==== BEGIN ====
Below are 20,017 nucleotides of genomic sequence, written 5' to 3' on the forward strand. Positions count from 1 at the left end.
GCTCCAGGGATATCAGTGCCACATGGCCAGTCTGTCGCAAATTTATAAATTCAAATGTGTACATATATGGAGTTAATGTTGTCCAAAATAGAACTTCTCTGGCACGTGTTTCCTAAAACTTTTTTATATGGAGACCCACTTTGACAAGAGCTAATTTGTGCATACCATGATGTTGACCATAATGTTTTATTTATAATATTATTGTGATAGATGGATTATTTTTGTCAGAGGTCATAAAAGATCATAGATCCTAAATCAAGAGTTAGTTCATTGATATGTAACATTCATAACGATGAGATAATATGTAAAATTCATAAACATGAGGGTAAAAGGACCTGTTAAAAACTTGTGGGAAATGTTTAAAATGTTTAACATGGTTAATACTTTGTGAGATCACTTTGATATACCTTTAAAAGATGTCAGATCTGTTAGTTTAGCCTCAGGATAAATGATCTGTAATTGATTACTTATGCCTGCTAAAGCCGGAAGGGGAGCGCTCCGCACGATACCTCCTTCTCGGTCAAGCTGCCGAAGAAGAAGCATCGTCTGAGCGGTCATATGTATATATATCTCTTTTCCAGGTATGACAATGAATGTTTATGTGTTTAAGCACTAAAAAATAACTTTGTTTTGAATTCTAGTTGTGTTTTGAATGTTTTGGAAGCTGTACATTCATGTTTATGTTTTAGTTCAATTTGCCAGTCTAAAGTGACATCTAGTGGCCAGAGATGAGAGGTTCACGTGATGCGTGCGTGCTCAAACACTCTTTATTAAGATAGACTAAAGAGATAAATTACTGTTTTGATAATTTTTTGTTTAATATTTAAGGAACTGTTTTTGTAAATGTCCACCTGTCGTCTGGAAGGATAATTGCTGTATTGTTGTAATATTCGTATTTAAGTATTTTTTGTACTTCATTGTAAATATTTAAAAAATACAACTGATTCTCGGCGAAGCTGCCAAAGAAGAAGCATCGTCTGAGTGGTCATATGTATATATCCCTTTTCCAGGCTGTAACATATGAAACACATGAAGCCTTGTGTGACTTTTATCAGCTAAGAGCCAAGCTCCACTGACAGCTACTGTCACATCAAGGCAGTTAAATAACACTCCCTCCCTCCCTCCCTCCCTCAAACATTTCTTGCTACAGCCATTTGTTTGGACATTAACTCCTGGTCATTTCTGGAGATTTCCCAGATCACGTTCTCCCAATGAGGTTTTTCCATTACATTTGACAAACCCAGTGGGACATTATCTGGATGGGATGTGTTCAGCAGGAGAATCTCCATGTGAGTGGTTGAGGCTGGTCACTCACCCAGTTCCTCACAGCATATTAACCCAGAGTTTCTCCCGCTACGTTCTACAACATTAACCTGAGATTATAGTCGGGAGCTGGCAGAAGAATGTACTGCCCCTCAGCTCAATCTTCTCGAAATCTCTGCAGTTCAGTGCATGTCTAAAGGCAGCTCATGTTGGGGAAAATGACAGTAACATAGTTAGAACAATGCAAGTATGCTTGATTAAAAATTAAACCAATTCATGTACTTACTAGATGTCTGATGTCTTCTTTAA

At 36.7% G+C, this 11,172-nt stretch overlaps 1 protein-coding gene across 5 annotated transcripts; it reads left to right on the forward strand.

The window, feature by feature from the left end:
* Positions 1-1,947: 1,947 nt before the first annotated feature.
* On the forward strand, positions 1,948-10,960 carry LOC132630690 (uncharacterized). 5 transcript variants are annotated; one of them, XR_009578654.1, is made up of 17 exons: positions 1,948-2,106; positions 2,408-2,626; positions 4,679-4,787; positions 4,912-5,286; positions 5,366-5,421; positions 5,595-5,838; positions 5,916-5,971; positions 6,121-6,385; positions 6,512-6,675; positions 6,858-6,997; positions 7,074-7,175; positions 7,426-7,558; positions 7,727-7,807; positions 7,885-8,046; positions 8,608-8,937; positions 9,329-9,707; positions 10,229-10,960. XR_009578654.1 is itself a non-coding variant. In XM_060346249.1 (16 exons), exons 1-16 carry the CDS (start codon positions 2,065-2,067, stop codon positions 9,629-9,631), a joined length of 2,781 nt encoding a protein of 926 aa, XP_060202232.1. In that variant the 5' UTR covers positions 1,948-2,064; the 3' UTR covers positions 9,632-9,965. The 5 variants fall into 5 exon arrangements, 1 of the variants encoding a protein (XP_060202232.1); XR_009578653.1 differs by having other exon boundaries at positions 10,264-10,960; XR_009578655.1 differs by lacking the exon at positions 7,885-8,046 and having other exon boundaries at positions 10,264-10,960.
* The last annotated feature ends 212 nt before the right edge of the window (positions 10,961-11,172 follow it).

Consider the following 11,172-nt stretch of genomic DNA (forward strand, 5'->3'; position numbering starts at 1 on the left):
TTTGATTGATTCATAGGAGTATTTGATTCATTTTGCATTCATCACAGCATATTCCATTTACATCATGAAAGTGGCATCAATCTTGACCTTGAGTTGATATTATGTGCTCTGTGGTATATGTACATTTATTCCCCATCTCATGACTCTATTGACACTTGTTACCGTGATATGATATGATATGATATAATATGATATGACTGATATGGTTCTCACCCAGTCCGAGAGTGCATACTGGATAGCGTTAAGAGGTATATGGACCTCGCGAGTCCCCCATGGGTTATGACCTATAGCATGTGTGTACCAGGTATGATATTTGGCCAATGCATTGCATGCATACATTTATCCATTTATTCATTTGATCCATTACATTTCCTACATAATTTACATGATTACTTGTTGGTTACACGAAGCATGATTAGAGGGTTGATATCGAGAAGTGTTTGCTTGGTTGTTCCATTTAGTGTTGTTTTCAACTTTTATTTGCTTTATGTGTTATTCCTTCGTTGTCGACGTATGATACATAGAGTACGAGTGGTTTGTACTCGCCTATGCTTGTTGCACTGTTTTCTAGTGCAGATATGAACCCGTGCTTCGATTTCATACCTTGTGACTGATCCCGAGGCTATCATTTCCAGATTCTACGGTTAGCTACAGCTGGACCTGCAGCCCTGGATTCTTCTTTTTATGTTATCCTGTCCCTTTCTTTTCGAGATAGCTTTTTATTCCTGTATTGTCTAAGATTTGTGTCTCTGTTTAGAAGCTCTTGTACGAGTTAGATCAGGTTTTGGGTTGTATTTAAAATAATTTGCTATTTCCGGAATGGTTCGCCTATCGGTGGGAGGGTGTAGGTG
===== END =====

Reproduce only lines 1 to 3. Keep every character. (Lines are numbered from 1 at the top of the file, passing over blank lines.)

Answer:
Below are 20,017 nucleotides of genomic sequence, written 5' to 3' on the forward strand. Positions count from 1 at the left end.
GCTCCAGGGATATCAGTGCCACATGGCCAGTCTGTCGCAAATTTATAAATTCAAATGTGTACATATATGGAGTTAATGTTGTCCAAAATAGAACTTCTCTGGCACGTGTTTCCTAAAACTTTTTTATATGGAGACCCACTTTGACAAGAGCTAATTTGTGCATACCATGATGTTGACCATAATGTTTTATTTATAATATTATTGTGATAGATGGATTATTTTTGTCAGAGGTCATAAAAGATCATAGATCCTAAATCAAGAGTTAGTTCATTGATATGTAACATTCATAACGATGAGATAATATGTAAAATTCATAAACATGAGGGTAAAAGGACCTGTTAAAAACTTGTGGGAAATGTTTAAAATGTTTAACATGGTTAATACTTTGTGAGATCACTTTGATATACCTTTAAAAGATGTCAGATCTGTTAGTTTAGCCTCAGGATAAATGATCTGTAATTGATTACTTATGCCTGCTAAAGCCGGAAGGGGAGCGCTCCGCACGATACCTCCTTCTCGGTCAAGCTGCCGAAGAAGAAGCATCGTCTGAGCGGTCATATGTATATATATCTCTTTTCCAGGTATGACAATGAATGTTTATGTGTTTAAGCACTAAAAAATAACTTTGTTTTGAATTCTAGTTGTGTTTTGAATGTTTTGGAAGCTGTACATTCATGTTTATGTTTTAGTTCAATTTGCCAGTCTAAAGTGACATCTAGTGGCCAGAGATGAGAGGTTCACGTGATGCGTGCGTGCTCAAACACTCTTTATTAAGATAGACTAAAGAGATAAATTACTGTTTTGATAATTTTTTGTTTAATATTTAAGGAACTGTTTTTGTAAATGTCCACCTGTCGTCTGGAAGGATAATTGCTGTATTGTTGTAATATTCGTATTTAAGTATTTTTTGTACTTCATTGTAAATATTTAAAAAATACAACTGATTCTCGGCGAAGCTGCCAAAGAAGAAGCATCGTCTGAGTGGTCATATGTATATATCCCTTTTCCAGGCTGTAACATATGAAACACATGAAGCCTTGTGTGACTTTTATCAGCTAAGAGCCAAGCTCCACTGACAGCTACTGTCACATCAAGGCAGTTAAATAACACTCCCTCCCTCCCTCCCTCCCTCAAACATTTCTTGCTACAGCCATTTGTTTGGACATTAACTCCTGGTCATTTCTGGAGATTTCCCAGATCACGTTCTCCCAATGAGGTTTTTCCATTACATTTGACAAACCCAGTGGGACATTATCTGGATGGGATGTGTTCAGCAGGAGAATCTCCATGTGAGTGGTTGAGGCTGGTCACTCACCCAGTTCCTCACAGCATATTAACCCAGAGTTTCTCCCGCTACGTTCTACAACATTAACCTGAGATTATAGTCGGGAGCTGGCAGAAGAATGTACTGCCCCTCAGCTCAATCTTCTCGAAATCTCTGCAGTTCAGTGCATGTCTAAAGGCAGCTCATGTTGGGGAAAATGACAGTAACATAGTTAGAACAATGCAAGTATGCTTGATTAAAAATTAAACCAATTCATGTACTTACTAGATGTCTGATGTCTTCTTTAA

At 36.7% G+C, this 11,172-nt stretch overlaps 1 protein-coding gene across 5 annotated transcripts; it reads left to right on the forward strand.